On October 11, 1884 Anna Eleanor Roosevelt was born on West 37th Street in New York City. By the end of her life, she would be known as the longest serving First Lady of the United States, and Harry Truman would nickname her “First Lady of the World” for her humanitarian efforts. But she began her life surrounded by New York City’s Gilded Age riches.
Anna Eleanor was born to Elliott Bulloch Roosevelt and Anna Rebecca Hall. Anna Rebecca was a celebrated beauty in New York, and was the subject of one of Peter Marié’s miniatures, many of which can be seen in Beauty’s Legacy: Portraits of the Gilded Age. Eleanor Roosevelt wrote in her biography, “My mother was one of the most beautiful women I have ever seen. Old Peter Marié, who gave choice parties and whose approval stamped young girls and young matrons a success, called my mother a queen, and bowed before her charm and beauty, and to her this was important.”
Anna Rebecca married Elliott, brother of President Theodore Roosevelt, in 1883. Like many rich wives of the Gilded Age, her days consisted mostly of hosting guests and planning events. Unfortunately, Mrs. Roosevelt began to have problems with alcohol, for which the family sought treatment in Europe. She eventually died of dyptheria at the age of 29, when Eleanor was just eight years old.
Eleanor was sent to live with her grandmother in Tivoli, NY, where she met her father’s fifth cousin, Franklin Deleanor Roosevelt. By the time Eleanor Roosevelt became the First Lady, the role was considered largely like the role of her socialite mother: hostess and mother. For instance, take a look at these paper dolls of the clothing of the First Ladies, made in 1937. Clearly, wives of the Presidents were expected to be gracious and feminine, and little else.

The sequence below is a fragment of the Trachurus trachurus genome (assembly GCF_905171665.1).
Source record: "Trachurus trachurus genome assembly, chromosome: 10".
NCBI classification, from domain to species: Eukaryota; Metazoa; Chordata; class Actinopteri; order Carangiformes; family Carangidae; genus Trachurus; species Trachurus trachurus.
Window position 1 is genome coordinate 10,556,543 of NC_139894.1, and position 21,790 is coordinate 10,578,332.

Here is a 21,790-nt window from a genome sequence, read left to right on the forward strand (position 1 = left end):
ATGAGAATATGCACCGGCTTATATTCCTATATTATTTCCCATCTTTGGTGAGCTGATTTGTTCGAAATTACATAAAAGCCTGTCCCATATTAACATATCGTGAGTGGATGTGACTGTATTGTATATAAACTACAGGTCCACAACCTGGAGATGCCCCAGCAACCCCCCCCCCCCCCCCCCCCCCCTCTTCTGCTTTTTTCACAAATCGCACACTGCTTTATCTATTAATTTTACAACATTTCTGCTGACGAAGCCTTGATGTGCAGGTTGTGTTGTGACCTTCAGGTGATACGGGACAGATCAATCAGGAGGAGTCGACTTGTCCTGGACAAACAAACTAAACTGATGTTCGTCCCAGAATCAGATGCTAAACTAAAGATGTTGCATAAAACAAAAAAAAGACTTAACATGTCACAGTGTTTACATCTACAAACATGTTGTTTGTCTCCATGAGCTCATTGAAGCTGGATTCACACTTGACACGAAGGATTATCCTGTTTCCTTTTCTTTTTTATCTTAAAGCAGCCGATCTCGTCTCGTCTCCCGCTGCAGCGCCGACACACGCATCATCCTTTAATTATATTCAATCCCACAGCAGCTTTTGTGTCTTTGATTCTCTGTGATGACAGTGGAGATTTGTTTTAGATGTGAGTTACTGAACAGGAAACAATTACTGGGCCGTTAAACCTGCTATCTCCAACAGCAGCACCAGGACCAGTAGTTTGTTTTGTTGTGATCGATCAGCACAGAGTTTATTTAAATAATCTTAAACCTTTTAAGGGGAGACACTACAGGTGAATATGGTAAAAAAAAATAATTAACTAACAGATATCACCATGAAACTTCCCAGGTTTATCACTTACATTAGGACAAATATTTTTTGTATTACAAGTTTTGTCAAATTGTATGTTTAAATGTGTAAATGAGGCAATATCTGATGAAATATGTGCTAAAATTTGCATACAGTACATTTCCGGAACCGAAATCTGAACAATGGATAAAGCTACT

Eleanor had little interest in spending a life as just a fashion model and mother, and in 1933 became the first First Lady to hold a press conference…one that only female reporters could attend. Her time as First Lady was spent as an activist for the rights and needs of women, minorities, and the poor. For instance, according to the FDR Library, “In 1939, the Daughters of the American Revolution (DAR) refused to allow Marion Anderson, an African American singer, to perform in their auditorium. In protest, Mrs. Roosevelt resigned her membership in the DAR.”